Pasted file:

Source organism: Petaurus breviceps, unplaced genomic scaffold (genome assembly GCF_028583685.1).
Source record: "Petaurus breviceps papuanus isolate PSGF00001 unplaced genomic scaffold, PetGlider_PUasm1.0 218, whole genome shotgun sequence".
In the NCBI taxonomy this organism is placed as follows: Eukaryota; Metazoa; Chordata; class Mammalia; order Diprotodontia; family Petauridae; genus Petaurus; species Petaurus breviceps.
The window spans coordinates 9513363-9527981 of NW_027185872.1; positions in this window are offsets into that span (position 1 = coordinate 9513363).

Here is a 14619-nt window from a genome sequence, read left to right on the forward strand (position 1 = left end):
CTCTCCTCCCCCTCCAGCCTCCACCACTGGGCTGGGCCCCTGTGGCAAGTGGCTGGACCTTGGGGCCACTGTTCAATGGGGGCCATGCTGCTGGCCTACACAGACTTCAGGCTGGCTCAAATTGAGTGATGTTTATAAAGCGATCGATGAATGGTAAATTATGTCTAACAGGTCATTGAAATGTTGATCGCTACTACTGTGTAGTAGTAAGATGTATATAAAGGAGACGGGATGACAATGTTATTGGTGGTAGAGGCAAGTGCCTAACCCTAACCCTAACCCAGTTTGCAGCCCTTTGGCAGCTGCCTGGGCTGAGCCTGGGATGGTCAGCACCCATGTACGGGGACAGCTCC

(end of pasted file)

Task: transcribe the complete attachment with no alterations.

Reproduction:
Source organism: Petaurus breviceps, unplaced genomic scaffold (genome assembly GCF_028583685.1).
Source record: "Petaurus breviceps papuanus isolate PSGF00001 unplaced genomic scaffold, PetGlider_PUasm1.0 218, whole genome shotgun sequence".
In the NCBI taxonomy this organism is placed as follows: Eukaryota; Metazoa; Chordata; class Mammalia; order Diprotodontia; family Petauridae; genus Petaurus; species Petaurus breviceps.
The window spans coordinates 9513363-9527981 of NW_027185872.1; positions in this window are offsets into that span (position 1 = coordinate 9513363).

Here is a 14619-nt window from a genome sequence, read left to right on the forward strand (position 1 = left end):
CTCTCCTCCCCCTCCAGCCTCCACCACTGGGCTGGGCCCCTGTGGCAAGTGGCTGGACCTTGGGGCCACTGTTCAATGGGGGCCATGCTGCTGGCCTACACAGACTTCAGGCTGGCTCAAATTGAGTGATGTTTATAAAGCGATCGATGAATGGTAAATTATGTCTAACAGGTCATTGAAATGTTGATCGCTACTACTGTGTAGTAGTAAGATGTATATAAAGGAGACGGGATGACAATGTTATTGGTGGTAGAGGCAAGTGCCTAACCCTAACCCTAACCCAGTTTGCAGCCCTTTGGCAGCTGCCTGGGCTGAGCCTGGGATGGTCAGCACCCATGTACGGGGACAGCTCC